The truth is, I don’t think I would have made it very far without that first believer.
Sometimes you’re not looking for your first customer, you’re looking for your first booster: a passionate believer who will promote you to everyone they meet and cheer you on when you’re feeling down. If you encounter someone like this, and they’re actually convincing people to buy, count yourself lucky! Thank them: let them know you appreciate their help.
Derek Sivers has a great video on this topic.
This post is part of this week’s Startup Edition to answer the question: How did you get your first customer?Published on June 11, 2013
Don’t call it a comeback (working remotely)
Remote working has existed for centuries. And now is the perfect time for it’s comeback.
Before and after the Revolution
Prior to the Industrial Revolution, goods were manufactured by contracting individual craftsmen who worked out of their homes. The merchant would drum up sales, and would coordinate the production with at-home sub-contractors.
Even back then, home working was popular because it gave people more freedom:
The domestic system was suited to pre-urban times because workers did not have to travel from home to work which was quite impracticable due to the state of roads and footpaths. Workers had some flexibility to balance farm and household chores with [this other] work.
– Wikipedia, Putting-out system, http://en.wikipedia.org/wiki/Putting-out_system
This all changed with the Industrial Revolution: production was centralized in factories and cities. For merchant capitalists, this made sense: it was cheaper and more efficient to produce goods in one place, with machinery.
The Information Age came, but work didn’t change
We’ve been in the Information Age for at least 25 years. We’ve made huge leaps in technology. Many of us would describe ourselves as Knowledge Workers: we don’t work in factories, we work at desks in front of glowing screens. We don’t make goods with physical materials, but rather things made out of bits. The great thing about bits + the internet is that the materials and means needed for production aren’t dependent on location.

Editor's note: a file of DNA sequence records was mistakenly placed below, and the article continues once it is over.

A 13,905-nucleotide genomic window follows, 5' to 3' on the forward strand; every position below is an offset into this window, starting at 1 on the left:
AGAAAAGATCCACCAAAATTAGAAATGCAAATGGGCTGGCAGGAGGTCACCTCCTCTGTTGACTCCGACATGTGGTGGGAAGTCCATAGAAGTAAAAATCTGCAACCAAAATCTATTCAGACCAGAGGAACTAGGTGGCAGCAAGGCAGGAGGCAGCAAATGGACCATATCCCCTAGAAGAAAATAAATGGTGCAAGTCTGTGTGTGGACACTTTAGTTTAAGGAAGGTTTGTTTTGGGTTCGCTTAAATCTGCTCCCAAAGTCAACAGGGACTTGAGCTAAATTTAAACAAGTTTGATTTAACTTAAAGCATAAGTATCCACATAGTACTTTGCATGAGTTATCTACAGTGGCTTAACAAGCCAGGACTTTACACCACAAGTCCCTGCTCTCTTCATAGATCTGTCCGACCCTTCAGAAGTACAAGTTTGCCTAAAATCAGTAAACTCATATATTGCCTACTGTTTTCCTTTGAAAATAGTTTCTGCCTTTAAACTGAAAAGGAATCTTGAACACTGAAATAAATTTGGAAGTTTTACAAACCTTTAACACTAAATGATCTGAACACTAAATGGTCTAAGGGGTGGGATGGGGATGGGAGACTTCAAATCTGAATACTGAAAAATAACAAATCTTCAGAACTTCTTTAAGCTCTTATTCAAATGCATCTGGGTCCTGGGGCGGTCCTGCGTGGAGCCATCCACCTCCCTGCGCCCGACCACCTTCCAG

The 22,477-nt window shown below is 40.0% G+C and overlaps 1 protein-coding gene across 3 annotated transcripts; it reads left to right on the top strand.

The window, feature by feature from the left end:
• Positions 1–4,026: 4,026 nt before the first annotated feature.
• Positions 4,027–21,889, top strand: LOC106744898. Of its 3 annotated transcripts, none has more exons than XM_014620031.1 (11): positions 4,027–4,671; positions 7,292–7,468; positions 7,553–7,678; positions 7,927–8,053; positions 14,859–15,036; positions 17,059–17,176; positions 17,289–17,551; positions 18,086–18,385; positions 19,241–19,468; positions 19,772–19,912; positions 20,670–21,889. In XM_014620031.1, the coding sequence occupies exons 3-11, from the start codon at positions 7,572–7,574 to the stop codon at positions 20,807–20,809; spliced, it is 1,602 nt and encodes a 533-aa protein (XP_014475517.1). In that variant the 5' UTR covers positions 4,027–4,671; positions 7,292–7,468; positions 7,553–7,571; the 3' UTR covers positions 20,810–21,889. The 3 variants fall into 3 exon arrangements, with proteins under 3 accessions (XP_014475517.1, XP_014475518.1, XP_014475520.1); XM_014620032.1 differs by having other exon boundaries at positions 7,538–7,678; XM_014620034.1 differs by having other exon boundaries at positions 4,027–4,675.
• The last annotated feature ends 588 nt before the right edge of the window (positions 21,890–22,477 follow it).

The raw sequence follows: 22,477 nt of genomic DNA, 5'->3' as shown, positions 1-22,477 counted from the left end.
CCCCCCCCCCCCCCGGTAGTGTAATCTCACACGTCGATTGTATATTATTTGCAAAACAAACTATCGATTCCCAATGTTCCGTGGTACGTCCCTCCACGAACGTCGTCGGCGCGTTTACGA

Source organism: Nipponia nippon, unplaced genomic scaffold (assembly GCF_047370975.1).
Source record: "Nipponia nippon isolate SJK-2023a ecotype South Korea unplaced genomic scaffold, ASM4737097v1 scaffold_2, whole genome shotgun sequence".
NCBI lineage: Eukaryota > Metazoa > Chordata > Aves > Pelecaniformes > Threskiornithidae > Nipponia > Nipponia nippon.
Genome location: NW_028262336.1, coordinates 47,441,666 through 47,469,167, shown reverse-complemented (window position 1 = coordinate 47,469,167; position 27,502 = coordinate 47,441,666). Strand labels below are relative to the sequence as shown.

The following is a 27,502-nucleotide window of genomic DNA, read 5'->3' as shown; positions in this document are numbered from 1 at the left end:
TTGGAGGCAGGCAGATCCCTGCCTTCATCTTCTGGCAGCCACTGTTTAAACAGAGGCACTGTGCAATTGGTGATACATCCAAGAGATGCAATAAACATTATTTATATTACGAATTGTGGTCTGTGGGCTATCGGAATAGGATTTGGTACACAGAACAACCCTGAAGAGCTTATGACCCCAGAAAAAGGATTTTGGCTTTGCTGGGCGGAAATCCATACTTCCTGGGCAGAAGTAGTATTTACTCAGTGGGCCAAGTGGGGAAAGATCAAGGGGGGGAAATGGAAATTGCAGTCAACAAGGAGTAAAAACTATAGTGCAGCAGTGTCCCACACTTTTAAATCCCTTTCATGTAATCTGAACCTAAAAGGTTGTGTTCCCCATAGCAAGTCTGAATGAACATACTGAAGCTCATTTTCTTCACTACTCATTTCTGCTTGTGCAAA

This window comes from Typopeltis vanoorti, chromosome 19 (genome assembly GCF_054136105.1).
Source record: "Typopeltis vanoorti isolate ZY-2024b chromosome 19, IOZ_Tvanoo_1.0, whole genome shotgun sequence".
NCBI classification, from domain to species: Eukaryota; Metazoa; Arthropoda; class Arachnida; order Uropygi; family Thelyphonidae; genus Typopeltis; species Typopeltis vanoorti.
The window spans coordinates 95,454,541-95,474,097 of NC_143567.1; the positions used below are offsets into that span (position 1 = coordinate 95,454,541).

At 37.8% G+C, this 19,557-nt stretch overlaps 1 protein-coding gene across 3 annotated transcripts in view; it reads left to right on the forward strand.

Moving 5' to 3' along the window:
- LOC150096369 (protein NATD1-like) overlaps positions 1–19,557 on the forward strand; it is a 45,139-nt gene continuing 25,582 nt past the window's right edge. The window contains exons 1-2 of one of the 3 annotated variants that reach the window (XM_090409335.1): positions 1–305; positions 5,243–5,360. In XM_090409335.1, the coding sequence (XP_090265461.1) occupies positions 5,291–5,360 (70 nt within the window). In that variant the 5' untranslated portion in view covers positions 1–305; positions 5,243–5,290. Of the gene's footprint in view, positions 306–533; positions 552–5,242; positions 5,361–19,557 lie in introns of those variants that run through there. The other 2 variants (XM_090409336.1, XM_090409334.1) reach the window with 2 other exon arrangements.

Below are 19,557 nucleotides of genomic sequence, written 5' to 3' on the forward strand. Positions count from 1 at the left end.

But here’s the funny thing: the way work is organized hasn’t changed. Despite all these advances, most of us still work in central offices. Employees leave their computer-equipped homes, and drive long distrances to work at computer-equipped offices.
It’s management that’s broken
CEOs, like Yahoo’s Marissa Mayer and Apple’s Steve Jobs, think that a central office fosters more innovation and productivity. I think they’re wrong. We’re still early in the research, but recent studies seem to dispute their claim.
Studies and data aside, we know, at least anecdotally, that distributed teams can create tremendous innovation. Automattic created the world’s most popular publishing platform. 37signals helped create a programming framework that powers “tens of thousands of applications”. At both companies, the majority of their employees work remotely (or have the option to do so).
It’s not remote working that’s broken, it’s management habits that needs to change.
Speed and quality are often sacrificed when we work from home. We need to be one Yahoo!, and that starts with physically being together.
– Jackie Reses, Head of HR, Yahoo
Managers have developed centuries worth of habits based on the central workplace. The hallmarks of office work (meetings, cubicle workstations, colocation) need to be seen for what they are: traditions we’ve kept alive since the Industrial Revolution. We need to question these institutions: are they really more innovative and efficient?
To succeed, we’ll need some practice
To give remote working an honest chance, there needs to be a paradigm shift. Managers need to practice new ways of organizing people, and producing results. Individual employees need a chance to practice self-management, taking initiative, and collaborating online. Developing new habits takes time and commitment.
What does success look like? Taking millions of cars off the road, because people no longer need to commute. Reducing stress and improving the mental health of employees. And ultimately, increasing innovation and producing better products (as shown by platforms like WordPress and Ruby on Rails).
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Telecommuting Creates Happier and More Productive Employees
Why remote workers are more engaged
Inside AutomatticPublished on February 23, 2013
Why I don’t read at work
I recently quit reading when I’m at the office.
I used to read blogs and news sites as a part of my daily work routine. Here’s why I decided to quit.
Reading isn’t really work.
This is the truth I didn’t want to admit: reading isn’t work. It’s easy to rationalize reading as work because in both cases, I’m staring at my computer screen. But if I’m reading, I’m not getting anything productive done. Reading is consumption. Work is about creating.